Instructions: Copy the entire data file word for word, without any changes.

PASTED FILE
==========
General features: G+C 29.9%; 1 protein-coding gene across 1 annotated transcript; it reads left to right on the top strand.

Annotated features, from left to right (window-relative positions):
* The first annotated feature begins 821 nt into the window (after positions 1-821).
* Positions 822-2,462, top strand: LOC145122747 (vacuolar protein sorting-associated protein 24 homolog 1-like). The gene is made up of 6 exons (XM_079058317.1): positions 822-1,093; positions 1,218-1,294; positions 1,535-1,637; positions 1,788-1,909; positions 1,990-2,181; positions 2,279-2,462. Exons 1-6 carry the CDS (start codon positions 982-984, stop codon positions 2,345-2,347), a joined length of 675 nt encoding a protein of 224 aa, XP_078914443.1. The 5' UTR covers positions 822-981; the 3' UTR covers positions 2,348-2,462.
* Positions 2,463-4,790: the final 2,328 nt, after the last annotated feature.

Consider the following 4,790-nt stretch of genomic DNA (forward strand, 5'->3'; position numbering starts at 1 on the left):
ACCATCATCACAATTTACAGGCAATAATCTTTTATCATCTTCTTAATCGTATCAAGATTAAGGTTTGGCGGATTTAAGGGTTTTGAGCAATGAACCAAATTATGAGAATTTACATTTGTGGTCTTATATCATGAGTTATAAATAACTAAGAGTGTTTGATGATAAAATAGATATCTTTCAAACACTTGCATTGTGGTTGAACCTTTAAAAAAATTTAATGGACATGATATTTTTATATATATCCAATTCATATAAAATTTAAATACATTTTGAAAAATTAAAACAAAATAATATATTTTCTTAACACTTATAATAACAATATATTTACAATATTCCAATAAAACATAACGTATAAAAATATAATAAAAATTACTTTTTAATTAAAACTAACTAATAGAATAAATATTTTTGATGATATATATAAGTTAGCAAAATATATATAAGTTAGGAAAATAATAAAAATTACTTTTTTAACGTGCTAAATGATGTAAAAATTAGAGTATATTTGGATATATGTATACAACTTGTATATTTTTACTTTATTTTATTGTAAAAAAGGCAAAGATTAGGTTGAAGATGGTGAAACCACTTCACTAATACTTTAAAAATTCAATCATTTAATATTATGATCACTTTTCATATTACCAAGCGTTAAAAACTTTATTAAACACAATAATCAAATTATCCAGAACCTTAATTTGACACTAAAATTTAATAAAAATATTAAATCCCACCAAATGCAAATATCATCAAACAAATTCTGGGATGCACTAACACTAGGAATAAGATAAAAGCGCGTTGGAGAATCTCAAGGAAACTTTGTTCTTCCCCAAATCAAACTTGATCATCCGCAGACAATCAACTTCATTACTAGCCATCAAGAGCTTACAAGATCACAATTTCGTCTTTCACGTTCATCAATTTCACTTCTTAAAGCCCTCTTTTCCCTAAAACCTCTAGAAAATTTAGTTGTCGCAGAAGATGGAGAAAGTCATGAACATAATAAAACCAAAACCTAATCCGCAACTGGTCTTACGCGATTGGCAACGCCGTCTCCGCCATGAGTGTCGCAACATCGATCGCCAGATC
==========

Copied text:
General features: G+C 29.9%; 1 protein-coding gene across 1 annotated transcript; it reads left to right on the top strand.

Annotated features, from left to right (window-relative positions):
* The first annotated feature begins 821 nt into the window (after positions 1-821).
* Positions 822-2,462, top strand: LOC145122747 (vacuolar protein sorting-associated protein 24 homolog 1-like). The gene is made up of 6 exons (XM_079058317.1): positions 822-1,093; positions 1,218-1,294; positions 1,535-1,637; positions 1,788-1,909; positions 1,990-2,181; positions 2,279-2,462. Exons 1-6 carry the CDS (start codon positions 982-984, stop codon positions 2,345-2,347), a joined length of 675 nt encoding a protein of 224 aa, XP_078914443.1. The 5' UTR covers positions 822-981; the 3' UTR covers positions 2,348-2,462.
* Positions 2,463-4,790: the final 2,328 nt, after the last annotated feature.

Consider the following 4,790-nt stretch of genomic DNA (forward strand, 5'->3'; position numbering starts at 1 on the left):
ACCATCATCACAATTTACAGGCAATAATCTTTTATCATCTTCTTAATCGTATCAAGATTAAGGTTTGGCGGATTTAAGGGTTTTGAGCAATGAACCAAATTATGAGAATTTACATTTGTGGTCTTATATCATGAGTTATAAATAACTAAGAGTGTTTGATGATAAAATAGATATCTTTCAAACACTTGCATTGTGGTTGAACCTTTAAAAAAATTTAATGGACATGATATTTTTATATATATCCAATTCATATAAAATTTAAATACATTTTGAAAAATTAAAACAAAATAATATATTTTCTTAACACTTATAATAACAATATATTTACAATATTCCAATAAAACATAACGTATAAAAATATAATAAAAATTACTTTTTAATTAAAACTAACTAATAGAATAAATATTTTTGATGATATATATAAGTTAGCAAAATATATATAAGTTAGGAAAATAATAAAAATTACTTTTTTAACGTGCTAAATGATGTAAAAATTAGAGTATATTTGGATATATGTATACAACTTGTATATTTTTACTTTATTTTATTGTAAAAAAGGCAAAGATTAGGTTGAAGATGGTGAAACCACTTCACTAATACTTTAAAAATTCAATCATTTAATATTATGATCACTTTTCATATTACCAAGCGTTAAAAACTTTATTAAACACAATAATCAAATTATCCAGAACCTTAATTTGACACTAAAATTTAATAAAAATATTAAATCCCACCAAATGCAAATATCATCAAACAAATTCTGGGATGCACTAACACTAGGAATAAGATAAAAGCGCGTTGGAGAATCTCAAGGAAACTTTGTTCTTCCCCAAATCAAACTTGATCATCCGCAGACAATCAACTTCATTACTAGCCATCAAGAGCTTACAAGATCACAATTTCGTCTTTCACGTTCATCAATTTCACTTCTTAAAGCCCTCTTTTCCCTAAAACCTCTAGAAAATTTAGTTGTCGCAGAAGATGGAGAAAGTCATGAACATAATAAAACCAAAACCTAATCCGCAACTGGTCTTACGCGATTGGCAACGCCGTCTCCGCCATGAGTGTCGCAACATCGATCGCCAGATC